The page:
The Big Book of Birds

The Big Book of Birds
Yuval Yommer
Thames & Hudson

This is a cracking series and Yuval’s bird book is an absolute beauty.

Each and every spread, starting with the opening Bird Family Tree is full of fascinating facts and illustrated with that wonderfully playful, ‘twinkle-in-the-eye style the artist has.

Despite my partner being an avid bird spotter, I’d not realised before that there are almost 10,000 bird species and here they’re divided into family groups: birds of prey, owls, woodland and forest birds, seabirds, perching birds, water birds and the flightless kinds.

After spreads on being a bird-friendly spotter, feathers and their role in flying, and bird migration, each introduced by a question, we’re given examples of members of each family, zooming in first on great grey owls. Did you know that these are the tallest owls in the world and have special feather-formed discs around their eyes acting as satellite-like dishes directing sounds into their ears; or that with seven more neck vertebrae than humans, a great grey owl can turn its head almost completely around? (The teacher part of me loves that idea.)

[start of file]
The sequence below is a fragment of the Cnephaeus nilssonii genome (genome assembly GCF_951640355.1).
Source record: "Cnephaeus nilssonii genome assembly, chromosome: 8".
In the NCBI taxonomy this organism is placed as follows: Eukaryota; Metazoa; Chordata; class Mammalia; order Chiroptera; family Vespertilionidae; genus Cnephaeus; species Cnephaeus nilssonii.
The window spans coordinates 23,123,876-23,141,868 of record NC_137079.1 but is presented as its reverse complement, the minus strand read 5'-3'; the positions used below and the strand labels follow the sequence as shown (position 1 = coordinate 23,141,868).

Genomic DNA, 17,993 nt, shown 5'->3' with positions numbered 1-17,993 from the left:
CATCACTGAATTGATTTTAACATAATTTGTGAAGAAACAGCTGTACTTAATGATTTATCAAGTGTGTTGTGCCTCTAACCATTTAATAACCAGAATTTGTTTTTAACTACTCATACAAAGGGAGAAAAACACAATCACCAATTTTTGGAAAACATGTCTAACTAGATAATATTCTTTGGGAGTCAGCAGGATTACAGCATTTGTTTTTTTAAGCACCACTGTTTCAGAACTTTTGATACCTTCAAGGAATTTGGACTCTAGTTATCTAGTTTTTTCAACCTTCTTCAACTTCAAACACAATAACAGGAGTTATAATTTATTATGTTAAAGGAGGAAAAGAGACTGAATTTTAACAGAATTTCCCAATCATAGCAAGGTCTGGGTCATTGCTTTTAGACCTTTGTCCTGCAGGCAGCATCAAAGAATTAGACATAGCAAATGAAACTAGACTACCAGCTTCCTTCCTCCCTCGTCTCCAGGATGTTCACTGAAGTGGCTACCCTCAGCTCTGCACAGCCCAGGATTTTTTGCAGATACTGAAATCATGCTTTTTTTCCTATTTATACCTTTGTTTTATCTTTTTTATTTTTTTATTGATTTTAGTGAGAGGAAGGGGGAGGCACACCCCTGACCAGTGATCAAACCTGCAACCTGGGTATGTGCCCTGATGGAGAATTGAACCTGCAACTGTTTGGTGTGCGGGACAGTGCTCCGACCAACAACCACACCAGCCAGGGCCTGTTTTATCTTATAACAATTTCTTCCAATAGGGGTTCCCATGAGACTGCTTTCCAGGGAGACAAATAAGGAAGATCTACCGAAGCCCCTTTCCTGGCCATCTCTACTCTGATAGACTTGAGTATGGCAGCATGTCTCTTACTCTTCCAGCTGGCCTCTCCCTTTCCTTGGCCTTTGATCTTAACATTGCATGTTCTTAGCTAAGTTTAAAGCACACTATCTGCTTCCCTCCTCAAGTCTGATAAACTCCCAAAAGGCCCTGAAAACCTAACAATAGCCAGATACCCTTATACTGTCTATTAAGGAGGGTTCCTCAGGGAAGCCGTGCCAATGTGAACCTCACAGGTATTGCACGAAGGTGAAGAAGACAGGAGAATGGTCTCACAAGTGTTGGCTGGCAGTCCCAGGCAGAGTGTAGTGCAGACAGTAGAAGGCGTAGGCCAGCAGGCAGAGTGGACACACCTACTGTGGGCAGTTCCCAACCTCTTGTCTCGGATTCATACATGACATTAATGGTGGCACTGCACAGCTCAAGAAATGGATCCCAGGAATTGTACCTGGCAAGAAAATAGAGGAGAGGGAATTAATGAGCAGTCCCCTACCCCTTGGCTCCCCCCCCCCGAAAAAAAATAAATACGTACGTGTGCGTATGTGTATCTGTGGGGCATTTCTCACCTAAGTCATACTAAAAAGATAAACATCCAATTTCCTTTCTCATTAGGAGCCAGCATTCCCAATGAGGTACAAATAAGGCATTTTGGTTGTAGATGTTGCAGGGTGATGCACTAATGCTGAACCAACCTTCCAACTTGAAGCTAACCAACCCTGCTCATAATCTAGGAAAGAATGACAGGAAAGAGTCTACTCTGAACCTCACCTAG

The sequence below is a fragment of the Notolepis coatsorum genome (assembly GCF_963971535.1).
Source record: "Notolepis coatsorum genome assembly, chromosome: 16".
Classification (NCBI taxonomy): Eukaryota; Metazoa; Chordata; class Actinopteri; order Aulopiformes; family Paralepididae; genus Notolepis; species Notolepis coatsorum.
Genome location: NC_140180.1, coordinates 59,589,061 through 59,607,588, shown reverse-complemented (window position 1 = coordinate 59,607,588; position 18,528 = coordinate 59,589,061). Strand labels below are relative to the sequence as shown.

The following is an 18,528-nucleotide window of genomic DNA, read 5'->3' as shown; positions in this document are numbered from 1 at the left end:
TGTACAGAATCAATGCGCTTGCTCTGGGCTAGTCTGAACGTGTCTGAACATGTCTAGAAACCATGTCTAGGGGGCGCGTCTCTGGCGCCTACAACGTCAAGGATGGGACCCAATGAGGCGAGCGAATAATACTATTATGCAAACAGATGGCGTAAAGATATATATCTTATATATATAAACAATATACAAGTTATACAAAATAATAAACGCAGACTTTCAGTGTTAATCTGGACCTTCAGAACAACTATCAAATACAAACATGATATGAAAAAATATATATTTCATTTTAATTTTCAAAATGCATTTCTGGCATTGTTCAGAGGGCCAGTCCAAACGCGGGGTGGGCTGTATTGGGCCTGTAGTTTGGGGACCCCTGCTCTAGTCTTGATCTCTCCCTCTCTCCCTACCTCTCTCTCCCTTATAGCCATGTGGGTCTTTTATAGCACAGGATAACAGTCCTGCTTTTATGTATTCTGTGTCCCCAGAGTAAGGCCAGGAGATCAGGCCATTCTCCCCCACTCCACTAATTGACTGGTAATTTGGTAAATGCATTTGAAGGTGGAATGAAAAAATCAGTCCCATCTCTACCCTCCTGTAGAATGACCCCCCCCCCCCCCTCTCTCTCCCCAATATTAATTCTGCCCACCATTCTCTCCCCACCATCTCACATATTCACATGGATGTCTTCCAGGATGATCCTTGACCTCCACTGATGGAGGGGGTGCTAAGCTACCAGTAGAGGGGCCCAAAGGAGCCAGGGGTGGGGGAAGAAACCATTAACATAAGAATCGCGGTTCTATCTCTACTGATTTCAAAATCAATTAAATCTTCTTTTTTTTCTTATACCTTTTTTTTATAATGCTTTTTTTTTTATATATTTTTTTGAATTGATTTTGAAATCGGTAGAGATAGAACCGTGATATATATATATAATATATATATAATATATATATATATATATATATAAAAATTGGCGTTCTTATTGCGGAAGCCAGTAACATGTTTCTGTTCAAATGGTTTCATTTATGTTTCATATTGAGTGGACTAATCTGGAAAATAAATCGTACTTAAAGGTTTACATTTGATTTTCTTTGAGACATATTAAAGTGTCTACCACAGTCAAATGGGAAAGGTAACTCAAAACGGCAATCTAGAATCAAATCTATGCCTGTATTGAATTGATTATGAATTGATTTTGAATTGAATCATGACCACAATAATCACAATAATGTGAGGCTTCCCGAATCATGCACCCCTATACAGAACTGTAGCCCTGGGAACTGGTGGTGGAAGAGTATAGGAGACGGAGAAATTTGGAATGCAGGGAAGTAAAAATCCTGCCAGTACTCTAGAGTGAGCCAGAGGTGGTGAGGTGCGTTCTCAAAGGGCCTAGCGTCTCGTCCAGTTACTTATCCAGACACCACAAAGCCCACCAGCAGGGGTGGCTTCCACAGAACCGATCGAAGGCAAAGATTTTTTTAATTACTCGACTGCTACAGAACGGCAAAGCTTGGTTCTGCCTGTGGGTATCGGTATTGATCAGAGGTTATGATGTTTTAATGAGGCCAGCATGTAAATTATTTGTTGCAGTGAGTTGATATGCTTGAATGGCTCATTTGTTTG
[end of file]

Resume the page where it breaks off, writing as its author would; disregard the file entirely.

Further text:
Flamingos (pink feathered on account of their diet) and magpies – not thieves of shiny things – come next and then one of my favourites, kingfishers. Currently living much of the time very close to the Nailsworth Stream along which if I’m lucky, I see a kingfisher flash by, or occasionally spot perching on a overhanging branch, these birds always make me feel uplifted; and so it was here.

I don’t think I’ll go and investigate the bank for a stinky fish bone and poo-filled burrow though.

With introductory questions, there are spreads on flightless birds, secretary birds, parrots, bald eagles, puffins, albatrosses, hummingbirds, peacocks – I love to see these on walks in parts of India – robins, swans, hoopoes and red-crowned cranes. Interspersed there are pages looking at nests of various kinds,

eggs – I was amazed to learn as ostrich egg is 16cm long; beaks – their shapes and feeding functions; bird calls and songs – we’re probably all aware of the early dawn chorus these light mornings; city birds and making your garden a bird-friendly place.

If you really want to impress others, there’s a spread on specific vocabulary and as I should have mentioned at the outset, the solution to the ‘can you find the same egg 15 times’ poser from the title.

Absolutely avian-electable; and my copy came with a wonderful pictorial treat – thank you Yuval – before the title page.

If this book doesn’t get your young ones enthusing about our feathered friends, then I’ll be forced to spend a whole day doing various yoga poses like peacock or crow.

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